Probably the main reason I didn’t think I was introverted is because with my family and group of close friends, I was comfortable; quick to make a sarcastic comment and also rather silly at times: especially around my cousins and good friends who I knew I could make laugh. It wasn’t really until I started doing stand-up when I realized just how quiet I was most of the time, because the general response was, “You?! A comedian?! I’m not even sure what your voice sounds like because you never talk!” Trust me on this, I’m doing you a favor, my voice is terribly annoying. Then I started putting together the evidence and thinking back on my adolescent years and I was like, “wow, not only am I introverted to the point where people think I’m mildly autistic, I am also delusional! Lucky me! With adulthood comes clarity and anti-anxiety meds!”
Even those who know me well have a hard time cracking me. The guards of my emotional walls are consistently paid overtime. I once dated a guy who said I was an enigma to him and I was an enigma to myself. That gave me pause. Enigma to myself? That sounds like a groovy Tame Impala song. He was then probably wondering what I was thinking. People often ask me what I’m thinking because I’ve a tendency to zone out. I was thinking about the potential music video of the nonexistent Tame Impala song, “Enigma to Myself” that would be equal parts weird and sexual. Tame Impala has some really great and trippy music videos, especially if you’re high.
Once, on a six hour drive to a gig with my writing partner we chatted for less than half the time, and sat for hours in silence. He told me he “never met anyone who does less to keep a conversation going,” which I took as a compliment even though he did not mean it as a compliment.
Despite the fact that my personality type is the definition of an introvert came as to a surprise to me, being weird never shocked me. There could be nothing I was more proud of! I’m not even really sure what makes me weird, to be honest (okay, I have a few leads), but people always say that, so I wear it as a badge of honor. Normal is boring. So I want to be the opposite of boring. If that’s weird then so be it then. Reclusive people are often misunderstood and considered odd, and supposedly, sometimes snobby.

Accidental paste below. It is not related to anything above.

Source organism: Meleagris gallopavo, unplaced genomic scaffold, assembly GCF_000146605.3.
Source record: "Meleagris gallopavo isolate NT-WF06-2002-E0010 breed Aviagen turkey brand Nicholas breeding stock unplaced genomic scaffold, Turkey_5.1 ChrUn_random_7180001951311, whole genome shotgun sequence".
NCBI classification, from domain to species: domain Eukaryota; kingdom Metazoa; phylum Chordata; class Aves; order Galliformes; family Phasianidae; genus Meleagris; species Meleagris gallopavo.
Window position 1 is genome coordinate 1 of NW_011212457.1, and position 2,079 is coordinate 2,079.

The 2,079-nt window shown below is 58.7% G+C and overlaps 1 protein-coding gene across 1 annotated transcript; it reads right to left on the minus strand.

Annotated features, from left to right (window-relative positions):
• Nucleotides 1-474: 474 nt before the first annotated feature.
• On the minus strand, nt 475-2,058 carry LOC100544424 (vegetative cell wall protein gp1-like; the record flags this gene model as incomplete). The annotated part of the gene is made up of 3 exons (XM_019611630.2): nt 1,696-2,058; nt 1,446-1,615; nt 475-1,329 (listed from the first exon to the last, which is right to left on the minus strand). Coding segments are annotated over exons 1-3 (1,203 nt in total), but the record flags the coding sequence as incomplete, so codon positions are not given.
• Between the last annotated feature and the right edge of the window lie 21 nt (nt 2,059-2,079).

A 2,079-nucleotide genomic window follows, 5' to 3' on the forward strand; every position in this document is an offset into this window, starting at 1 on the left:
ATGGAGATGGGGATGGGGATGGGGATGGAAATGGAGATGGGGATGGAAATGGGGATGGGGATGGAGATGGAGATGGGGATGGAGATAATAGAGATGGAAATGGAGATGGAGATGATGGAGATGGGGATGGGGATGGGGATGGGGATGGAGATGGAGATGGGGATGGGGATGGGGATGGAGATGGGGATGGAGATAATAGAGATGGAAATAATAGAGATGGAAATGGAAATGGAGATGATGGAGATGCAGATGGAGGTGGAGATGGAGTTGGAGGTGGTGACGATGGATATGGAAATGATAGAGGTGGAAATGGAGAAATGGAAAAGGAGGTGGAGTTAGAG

In December of 2016, I went to Lincoln Center to see the New York Philharmonic perform Handel’s Messiah. Alone. Tripping on LSD.
I know, I know…
That is both a snobby thing to do AND an extremely weird thing to do. I started getting into going to see the New York Philharmonic play famous classical music when I realized how cheap tickets are. Now, I’m no classical music expert, but I often play classical music when I write, sometimes in traffic because it’s calming, sometimes because it’s very quiet in my apartment and I like the background music because it feels like a score for my life. I can’t differentiate classical music songs. Mostly because the names are like, “Piano Concerto No. 21,” and it’s like, “Jesus, Mozart, couldn’t you name some of your songs something memorable, maybe something like, “The Gracious Sea Turtle?” Just a SUGGESTION. The only composer I can pick out just by hearing it is Vivaldi. His pieces have sharp violins with a sort of intense rhythmic quality that literally gives me anxiety. I’ve been doing something in apartment and suddenly I’m anxious and I Shazam! the classical song playing on the radio and it’s a Vivaldi piece. WHAT THE FUCK VIVALDI.
Why would I drop acid going to the New York Philharmonic? Most of you probably think that’s a TERRIBLE idea, and for most people it would be. But after attending multiple concerts at the Lincoln Center enjoying classical music like a snobby twenty-something elitist, alone, amongst people at least twenty-five years older than me, I thought, “I bet a classical concert while tripping would be amazing.” Most people who drop acid and see a concert would be attending a festival or a Tame Impala concert (weird and sexual!). Not me. I was like, “I really want to push my conscious to it’s extreme and experience this.”
Handel’s Messiah is a two and a half hour long concert. You probably know some of the more famous versus, “and His name shall be called, Wonderful, Counselor, the mighty God, the everlasting Father, the Prince of Peace.” For a Catholic turned agnostic, turned atheist, turned agnatheist (I made this up, it’s a mostly atheist person who admits there might be some sort of energy that we cannot possibly understand), I love old churches and hymns. They’re beautiful and a little creepy.
The key to this whole experience was timing. Having tripped in the past, I aimed to time it out so that the trip would get going when the concert started and not so much when I was checking in. I hate conversing sober let alone during a trip. You can’t tell people, “I’m not being a bitch for averting eye contact, I’m just tripping on acid. Ignore me!”
If you’ve never been to Lincoln Center, you’re missing out. It’s massive and the ceiling is a geometric pattern to enhance acoustics which doubled as an amazing show while tripping. You don’t have to be high to enjoy the New York Philharmonic, to be clear. These are some of the best musicians IN THE WORLD, and it’s truly stunning to hear them play. Truth be told, there were moments that were extremely overwhelming during that Messiah performance for me. But overall it was a moving experience. I fucking love violins. I like to think that I’m the only person ever to have gone to Lincoln Center, alone, to see Handel’s Messiah while tripping on acid.
Pretty sure that makes me a snobby weirdo.
(Lincoln Center: Dope AF)
However, those who have been able to get a little close to me have pondered, “Lori, why do you hide yourself behind this, ‘I’m an ice queen’ thing. You’re actually quite sweet and one of the most hilarious people in the universe.” (Okay, I may have thrown in the part about being the most hilarious person in the universe.)
But, sweet?! Sweet?! Ugh! I can’t have people thinking I’m sweet! Then, they might want to talk to me.
I’m no enigma.
I’m a misanthrope.
2 parts Snob
1 part Bitch
3 parts Quiet
4 parts Weird